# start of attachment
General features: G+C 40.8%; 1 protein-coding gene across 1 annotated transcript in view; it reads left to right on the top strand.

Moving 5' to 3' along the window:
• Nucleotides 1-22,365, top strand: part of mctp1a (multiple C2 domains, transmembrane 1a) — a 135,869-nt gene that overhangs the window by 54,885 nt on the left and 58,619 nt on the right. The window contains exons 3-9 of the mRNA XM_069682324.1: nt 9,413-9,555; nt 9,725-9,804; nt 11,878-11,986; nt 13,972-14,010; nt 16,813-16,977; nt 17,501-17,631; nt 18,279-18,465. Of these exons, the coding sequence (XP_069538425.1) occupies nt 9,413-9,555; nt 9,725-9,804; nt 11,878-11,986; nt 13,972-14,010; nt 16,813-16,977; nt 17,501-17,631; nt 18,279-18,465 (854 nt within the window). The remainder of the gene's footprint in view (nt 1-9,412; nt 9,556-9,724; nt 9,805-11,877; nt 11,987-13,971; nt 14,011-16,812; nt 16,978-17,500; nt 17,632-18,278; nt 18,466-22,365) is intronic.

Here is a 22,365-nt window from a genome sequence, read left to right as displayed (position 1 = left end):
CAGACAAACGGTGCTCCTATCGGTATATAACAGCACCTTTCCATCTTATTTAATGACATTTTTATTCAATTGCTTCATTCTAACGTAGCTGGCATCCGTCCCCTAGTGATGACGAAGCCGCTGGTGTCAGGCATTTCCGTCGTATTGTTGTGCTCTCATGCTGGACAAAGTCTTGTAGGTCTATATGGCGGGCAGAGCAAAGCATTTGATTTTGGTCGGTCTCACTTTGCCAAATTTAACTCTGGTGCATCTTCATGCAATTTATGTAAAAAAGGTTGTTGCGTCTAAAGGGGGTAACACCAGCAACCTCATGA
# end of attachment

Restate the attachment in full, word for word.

General features: G+C 40.8%; 1 protein-coding gene across 1 annotated transcript in view; it reads left to right on the top strand.

Moving 5' to 3' along the window:
• Nucleotides 1-22,365, top strand: part of mctp1a (multiple C2 domains, transmembrane 1a) — a 135,869-nt gene that overhangs the window by 54,885 nt on the left and 58,619 nt on the right. The window contains exons 3-9 of the mRNA XM_069682324.1: nt 9,413-9,555; nt 9,725-9,804; nt 11,878-11,986; nt 13,972-14,010; nt 16,813-16,977; nt 17,501-17,631; nt 18,279-18,465. Of these exons, the coding sequence (XP_069538425.1) occupies nt 9,413-9,555; nt 9,725-9,804; nt 11,878-11,986; nt 13,972-14,010; nt 16,813-16,977; nt 17,501-17,631; nt 18,279-18,465 (854 nt within the window). The remainder of the gene's footprint in view (nt 1-9,412; nt 9,556-9,724; nt 9,805-11,877; nt 11,987-13,971; nt 14,011-16,812; nt 16,978-17,500; nt 17,632-18,278; nt 18,466-22,365) is intronic.

Here is a 22,365-nt window from a genome sequence, read left to right as displayed (position 1 = left end):
CAGACAAACGGTGCTCCTATCGGTATATAACAGCACCTTTCCATCTTATTTAATGACATTTTTATTCAATTGCTTCATTCTAACGTAGCTGGCATCCGTCCCCTAGTGATGACGAAGCCGCTGGTGTCAGGCATTTCCGTCGTATTGTTGTGCTCTCATGCTGGACAAAGTCTTGTAGGTCTATATGGCGGGCAGAGCAAAGCATTTGATTTTGGTCGGTCTCACTTTGCCAAATTTAACTCTGGTGCATCTTCATGCAATTTATGTAAAAAAGGTTGTTGCGTCTAAAGGGGGTAACACCAGCAACCTCATGA